User research project exploring the various support desk that exists across CN to understand if one or more of them could be improved by deploying a support chatbot as well as the various automation systems that come with it.
The manager for the main internal service desks came to our team looking for ideas and advice on how to implement chatbot technologies to reduce the number of “simple fix” calls they were receiving.
With such a vague definition of the type of call the chatbot would be handling before transferring the question to a human helpdesk agent my first step was to understand:
- What are these “simple fix” calls about and is it something that needs a chatbot?
- What is the current process and experience of both callers and support desk agents?
- How would a chatbot influence this experience? And how can we make sure it actually helped?
To answer these questions I decided to do some research around the processes and the user needs. Through a contextual inquiry I looked at the current processes by analyzing the support desks conversation trees and by shadowing a clerk during their shift to get a good understanding of the real workflow as well as the amount and length of the calls.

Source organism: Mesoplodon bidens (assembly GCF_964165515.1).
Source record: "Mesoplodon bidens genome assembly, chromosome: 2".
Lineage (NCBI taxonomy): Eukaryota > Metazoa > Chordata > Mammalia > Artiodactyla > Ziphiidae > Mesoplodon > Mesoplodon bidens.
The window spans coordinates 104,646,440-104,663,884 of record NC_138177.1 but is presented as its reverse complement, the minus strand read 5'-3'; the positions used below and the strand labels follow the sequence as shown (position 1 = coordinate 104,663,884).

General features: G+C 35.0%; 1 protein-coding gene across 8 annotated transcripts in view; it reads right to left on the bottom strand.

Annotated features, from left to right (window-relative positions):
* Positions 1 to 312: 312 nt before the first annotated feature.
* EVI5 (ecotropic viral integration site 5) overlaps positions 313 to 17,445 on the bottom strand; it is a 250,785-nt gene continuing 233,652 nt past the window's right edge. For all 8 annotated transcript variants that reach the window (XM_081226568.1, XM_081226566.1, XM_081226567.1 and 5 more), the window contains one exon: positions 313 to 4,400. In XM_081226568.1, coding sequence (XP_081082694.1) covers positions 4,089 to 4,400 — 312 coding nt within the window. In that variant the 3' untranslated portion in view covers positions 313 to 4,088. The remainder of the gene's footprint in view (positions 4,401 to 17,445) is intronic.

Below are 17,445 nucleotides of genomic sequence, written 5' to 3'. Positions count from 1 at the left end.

The research phase also looked at statistical analysis of the call center to understand the burden that these “simple fix” calls are imposing on the current resources.
After this research it was my conclusion that because of the low volume of calls combined with the extra complexity from the caller-side that a chatbot would introduce this support desk was not the best candidate for chatbot introduction at CN.
This research also illustrated other avenues of improvement to enhance the support desk workflow and simplify their call handling as well as improvements and bug fixes on the application side to diminish and hopefully remove the needs for these calls entirely.
Eventually this project helped CN and the user research team better understand how to apply chatbot technologies so another service desk that seemed a better candidate was selected to perform a second round of research.